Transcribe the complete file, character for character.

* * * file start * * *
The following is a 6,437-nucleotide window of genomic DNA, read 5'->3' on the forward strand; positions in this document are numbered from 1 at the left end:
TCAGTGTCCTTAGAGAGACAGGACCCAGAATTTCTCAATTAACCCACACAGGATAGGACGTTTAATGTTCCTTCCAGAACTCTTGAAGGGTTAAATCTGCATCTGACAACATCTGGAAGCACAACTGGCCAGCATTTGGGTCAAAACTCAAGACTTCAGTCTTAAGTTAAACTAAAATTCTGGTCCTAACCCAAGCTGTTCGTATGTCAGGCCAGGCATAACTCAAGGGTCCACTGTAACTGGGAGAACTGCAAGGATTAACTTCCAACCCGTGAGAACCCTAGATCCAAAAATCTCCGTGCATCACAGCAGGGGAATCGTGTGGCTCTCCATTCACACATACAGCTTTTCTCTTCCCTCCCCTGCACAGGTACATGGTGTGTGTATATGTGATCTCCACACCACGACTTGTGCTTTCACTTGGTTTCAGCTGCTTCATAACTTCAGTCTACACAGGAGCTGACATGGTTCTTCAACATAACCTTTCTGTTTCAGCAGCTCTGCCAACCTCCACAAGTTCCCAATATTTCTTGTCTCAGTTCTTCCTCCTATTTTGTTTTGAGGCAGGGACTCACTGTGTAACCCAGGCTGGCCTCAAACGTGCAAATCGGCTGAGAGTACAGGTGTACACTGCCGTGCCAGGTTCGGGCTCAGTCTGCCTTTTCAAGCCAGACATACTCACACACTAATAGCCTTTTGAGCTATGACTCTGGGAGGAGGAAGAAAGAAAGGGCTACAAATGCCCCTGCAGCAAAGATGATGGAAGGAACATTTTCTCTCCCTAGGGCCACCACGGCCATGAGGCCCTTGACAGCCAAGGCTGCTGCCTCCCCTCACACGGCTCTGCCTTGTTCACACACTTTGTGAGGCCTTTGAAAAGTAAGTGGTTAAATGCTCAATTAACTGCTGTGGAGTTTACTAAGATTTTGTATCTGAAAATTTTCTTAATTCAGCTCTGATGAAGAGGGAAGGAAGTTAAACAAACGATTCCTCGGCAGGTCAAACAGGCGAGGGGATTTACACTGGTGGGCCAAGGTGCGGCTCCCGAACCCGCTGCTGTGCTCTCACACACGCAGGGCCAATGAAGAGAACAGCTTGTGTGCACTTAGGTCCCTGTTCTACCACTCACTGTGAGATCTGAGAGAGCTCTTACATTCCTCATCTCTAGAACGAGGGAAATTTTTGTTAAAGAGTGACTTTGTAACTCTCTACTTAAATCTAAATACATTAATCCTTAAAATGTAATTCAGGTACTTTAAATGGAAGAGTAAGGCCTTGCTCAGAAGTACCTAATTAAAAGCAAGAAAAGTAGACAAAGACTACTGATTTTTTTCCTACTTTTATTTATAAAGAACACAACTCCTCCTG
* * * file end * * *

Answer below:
The following is a 6,437-nucleotide window of genomic DNA, read 5'->3' on the forward strand; positions in this document are numbered from 1 at the left end:
TCAGTGTCCTTAGAGAGACAGGACCCAGAATTTCTCAATTAACCCACACAGGATAGGACGTTTAATGTTCCTTCCAGAACTCTTGAAGGGTTAAATCTGCATCTGACAACATCTGGAAGCACAACTGGCCAGCATTTGGGTCAAAACTCAAGACTTCAGTCTTAAGTTAAACTAAAATTCTGGTCCTAACCCAAGCTGTTCGTATGTCAGGCCAGGCATAACTCAAGGGTCCACTGTAACTGGGAGAACTGCAAGGATTAACTTCCAACCCGTGAGAACCCTAGATCCAAAAATCTCCGTGCATCACAGCAGGGGAATCGTGTGGCTCTCCATTCACACATACAGCTTTTCTCTTCCCTCCCCTGCACAGGTACATGGTGTGTGTATATGTGATCTCCACACCACGACTTGTGCTTTCACTTGGTTTCAGCTGCTTCATAACTTCAGTCTACACAGGAGCTGACATGGTTCTTCAACATAACCTTTCTGTTTCAGCAGCTCTGCCAACCTCCACAAGTTCCCAATATTTCTTGTCTCAGTTCTTCCTCCTATTTTGTTTTGAGGCAGGGACTCACTGTGTAACCCAGGCTGGCCTCAAACGTGCAAATCGGCTGAGAGTACAGGTGTACACTGCCGTGCCAGGTTCGGGCTCAGTCTGCCTTTTCAAGCCAGACATACTCACACACTAATAGCCTTTTGAGCTATGACTCTGGGAGGAGGAAGAAAGAAAGGGCTACAAATGCCCCTGCAGCAAAGATGATGGAAGGAACATTTTCTCTCCCTAGGGCCACCACGGCCATGAGGCCCTTGACAGCCAAGGCTGCTGCCTCCCCTCACACGGCTCTGCCTTGTTCACACACTTTGTGAGGCCTTTGAAAAGTAAGTGGTTAAATGCTCAATTAACTGCTGTGGAGTTTACTAAGATTTTGTATCTGAAAATTTTCTTAATTCAGCTCTGATGAAGAGGGAAGGAAGTTAAACAAACGATTCCTCGGCAGGTCAAACAGGCGAGGGGATTTACACTGGTGGGCCAAGGTGCGGCTCCCGAACCCGCTGCTGTGCTCTCACACACGCAGGGCCAATGAAGAGAACAGCTTGTGTGCACTTAGGTCCCTGTTCTACCACTCACTGTGAGATCTGAGAGAGCTCTTACATTCCTCATCTCTAGAACGAGGGAAATTTTTGTTAAAGAGTGACTTTGTAACTCTCTACTTAAATCTAAATACATTAATCCTTAAAATGTAATTCAGGTACTTTAAATGGAAGAGTAAGGCCTTGCTCAGAAGTACCTAATTAAAAGCAAGAAAAGTAGACAAAGACTACTGATTTTTTTCCTACTTTTATTTATAAAGAACACAACTCCTCCTG